In response to:

Move the Warburg to L.A.? from the October 14, 2010 issue

To the Editors:

Ingrid Rowland claims that the Warburg Institute sacrificed some duplicate books bequeathed to it by Frances Yates on “the altar of mammon” by selling them to the Getty [Letters, NYR, October 14]. The circumstances of that sale shed a rather different light on the transaction.

Yates died in 1981, leaving her books and papers to the Warburg, and also giving the bulk of her estate to found research scholarships at the institute. She chose as her financial and literary executor Professor J.B. Trapp (1925–2005), then director of the institute and its former librarian. Trapp took his responsibilities with the utmost seriousness and dedication: setting up the Yates Fellowships for scholars in the early stages of their career; personally cataloguing her papers, now in the institute’s archive; and ensuring that all her books were swiftly accessioned by the Warburg library, apart from those that it already held. In line with the library’s policy, he decided to retain only a portion of the duplicates; but Trapp would certainly have kept any volume that, in his considered judgment, contained significant annotation.

All judgments are open to question and to revision in light of later perspectives. Notes that did not appear significant to Trapp may seem of “enormous value” to Rowland. Also, more attention is paid nowadays to “marks in books” than was customary thirty years ago—with recent bequests, the Warburg library has accessioned duplicates even where the annotation was scant and apparently of no great significance. By the standards of the 1980s, however, not retaining all the Yates duplicates, in a library with space problems, was a justifiable, sensible, and pragmatic decision.

In a letter of 1981, Trapp stated that the Yates duplicates consisted mainly of modern books and offprints: a “fairly substantial working library,” but not “Frances Yates’s working library,” which, as he wrote in the preface to her Collected Essays, had been “incorporated in the Library of the Warburg Institute.” Only in 1985 did he manage to find a good home for the remaining duplicates. Following a visit to the Warburg in May of the previous year by Kurt Forster, director of the newly established Getty Center, a list was sent to the Getty’s librarian, who found that there was “very little duplication” with their holdings.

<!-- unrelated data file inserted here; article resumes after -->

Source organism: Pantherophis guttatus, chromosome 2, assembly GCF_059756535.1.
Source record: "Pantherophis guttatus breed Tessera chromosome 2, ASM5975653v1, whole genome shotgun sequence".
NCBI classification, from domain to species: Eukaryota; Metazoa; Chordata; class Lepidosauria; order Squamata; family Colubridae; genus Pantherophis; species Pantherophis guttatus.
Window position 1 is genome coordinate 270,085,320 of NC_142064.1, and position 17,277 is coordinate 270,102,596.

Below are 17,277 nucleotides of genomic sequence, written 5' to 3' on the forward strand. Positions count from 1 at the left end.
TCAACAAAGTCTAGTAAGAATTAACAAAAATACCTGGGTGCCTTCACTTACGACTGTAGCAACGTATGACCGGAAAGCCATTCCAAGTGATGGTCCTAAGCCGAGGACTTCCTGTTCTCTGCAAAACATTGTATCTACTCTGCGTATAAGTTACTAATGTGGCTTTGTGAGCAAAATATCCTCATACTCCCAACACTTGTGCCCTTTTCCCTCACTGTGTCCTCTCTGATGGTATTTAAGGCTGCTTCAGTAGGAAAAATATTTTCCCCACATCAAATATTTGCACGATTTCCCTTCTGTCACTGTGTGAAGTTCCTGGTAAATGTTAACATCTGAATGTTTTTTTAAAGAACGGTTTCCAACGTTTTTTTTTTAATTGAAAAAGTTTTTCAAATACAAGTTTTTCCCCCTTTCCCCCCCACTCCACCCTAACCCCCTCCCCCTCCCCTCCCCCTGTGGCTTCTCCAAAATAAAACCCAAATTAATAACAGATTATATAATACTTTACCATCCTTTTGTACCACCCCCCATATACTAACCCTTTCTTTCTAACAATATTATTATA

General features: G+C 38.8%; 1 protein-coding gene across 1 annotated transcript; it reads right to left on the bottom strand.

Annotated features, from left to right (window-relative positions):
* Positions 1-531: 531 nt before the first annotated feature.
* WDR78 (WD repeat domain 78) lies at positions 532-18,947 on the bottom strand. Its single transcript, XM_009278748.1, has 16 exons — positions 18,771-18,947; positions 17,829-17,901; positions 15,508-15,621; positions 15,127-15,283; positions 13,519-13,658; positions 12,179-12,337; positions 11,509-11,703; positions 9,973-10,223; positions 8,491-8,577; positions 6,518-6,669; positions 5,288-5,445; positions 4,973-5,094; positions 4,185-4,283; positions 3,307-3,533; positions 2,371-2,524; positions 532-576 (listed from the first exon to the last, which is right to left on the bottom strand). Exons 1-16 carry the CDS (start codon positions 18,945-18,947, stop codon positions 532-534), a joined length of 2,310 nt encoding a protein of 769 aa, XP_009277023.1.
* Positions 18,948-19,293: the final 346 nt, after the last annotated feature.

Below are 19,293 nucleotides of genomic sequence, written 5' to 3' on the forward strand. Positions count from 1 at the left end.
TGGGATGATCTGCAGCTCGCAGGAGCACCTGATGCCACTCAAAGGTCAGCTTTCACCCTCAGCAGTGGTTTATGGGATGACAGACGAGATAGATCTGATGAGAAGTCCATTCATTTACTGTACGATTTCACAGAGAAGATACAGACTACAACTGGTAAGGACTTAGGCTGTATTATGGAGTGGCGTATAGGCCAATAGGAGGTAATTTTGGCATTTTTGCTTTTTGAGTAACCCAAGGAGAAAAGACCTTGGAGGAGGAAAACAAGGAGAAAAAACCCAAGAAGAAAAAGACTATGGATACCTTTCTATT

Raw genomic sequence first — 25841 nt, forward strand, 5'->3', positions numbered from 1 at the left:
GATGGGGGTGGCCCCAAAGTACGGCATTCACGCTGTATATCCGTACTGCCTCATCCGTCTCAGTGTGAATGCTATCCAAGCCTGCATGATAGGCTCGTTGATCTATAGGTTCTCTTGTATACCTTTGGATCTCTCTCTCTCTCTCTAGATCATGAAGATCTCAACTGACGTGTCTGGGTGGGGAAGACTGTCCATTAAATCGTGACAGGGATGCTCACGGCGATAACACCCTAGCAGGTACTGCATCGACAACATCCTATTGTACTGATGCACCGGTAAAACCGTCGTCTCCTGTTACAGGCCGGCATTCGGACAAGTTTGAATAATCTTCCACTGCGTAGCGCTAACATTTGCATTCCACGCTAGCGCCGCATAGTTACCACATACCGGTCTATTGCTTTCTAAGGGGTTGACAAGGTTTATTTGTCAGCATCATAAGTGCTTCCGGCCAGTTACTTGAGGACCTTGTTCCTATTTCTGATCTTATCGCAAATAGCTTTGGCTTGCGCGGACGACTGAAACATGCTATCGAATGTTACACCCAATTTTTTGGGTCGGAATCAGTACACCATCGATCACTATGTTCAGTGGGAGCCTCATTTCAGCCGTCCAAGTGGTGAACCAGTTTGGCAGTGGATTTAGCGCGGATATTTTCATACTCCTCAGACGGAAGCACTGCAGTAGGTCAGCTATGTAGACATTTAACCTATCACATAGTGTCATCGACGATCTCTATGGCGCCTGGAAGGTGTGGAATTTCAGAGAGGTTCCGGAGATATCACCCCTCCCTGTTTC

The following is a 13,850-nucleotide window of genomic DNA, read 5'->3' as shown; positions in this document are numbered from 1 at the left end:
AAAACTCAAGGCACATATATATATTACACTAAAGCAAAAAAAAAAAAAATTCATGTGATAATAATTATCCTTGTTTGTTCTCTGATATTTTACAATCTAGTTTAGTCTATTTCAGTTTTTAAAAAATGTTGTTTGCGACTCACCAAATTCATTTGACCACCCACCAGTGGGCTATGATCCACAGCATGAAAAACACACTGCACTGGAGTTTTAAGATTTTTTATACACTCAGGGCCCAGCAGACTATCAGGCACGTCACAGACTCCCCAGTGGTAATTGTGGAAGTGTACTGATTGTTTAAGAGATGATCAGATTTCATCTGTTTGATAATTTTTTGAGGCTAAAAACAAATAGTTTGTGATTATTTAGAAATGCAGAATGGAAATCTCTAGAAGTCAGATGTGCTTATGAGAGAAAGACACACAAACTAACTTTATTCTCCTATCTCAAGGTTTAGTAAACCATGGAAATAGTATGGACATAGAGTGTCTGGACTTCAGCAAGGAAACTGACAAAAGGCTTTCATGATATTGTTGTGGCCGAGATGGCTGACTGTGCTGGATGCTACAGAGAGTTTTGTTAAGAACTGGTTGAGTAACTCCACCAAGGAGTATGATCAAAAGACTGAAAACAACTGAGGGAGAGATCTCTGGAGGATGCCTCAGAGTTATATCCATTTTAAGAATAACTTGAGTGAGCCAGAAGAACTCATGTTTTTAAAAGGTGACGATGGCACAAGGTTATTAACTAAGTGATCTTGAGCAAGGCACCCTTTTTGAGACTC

No mention was made in the correspondence of Yates’s annotations; apparently the Getty was primarily interested in acquiring a collection of books that would enable its readers to investigate topics opened up by Yates. Similarly, at the Warburg Institute, the proceeds of the sale supported her scholarly legacy: half went into the Yates Fellowship fund, the other half was used to purchase books for the library, helping it to continue to foster research in the many fields to which she contributed. Yates often expressed the belief, as Trapp recalled in a memoir, that “her work was there to be developed by ‘nackwacks’ (= Nachwuchs, the new generation).” The sale furthered, in both Los Angeles and London, the goal dearest to the heart of a great scholar.

Peter Mack
Director of the Warburg Institute
Jill Kraye
Librarian of the Warburg Institute
London, England

This Issue

November 11, 2010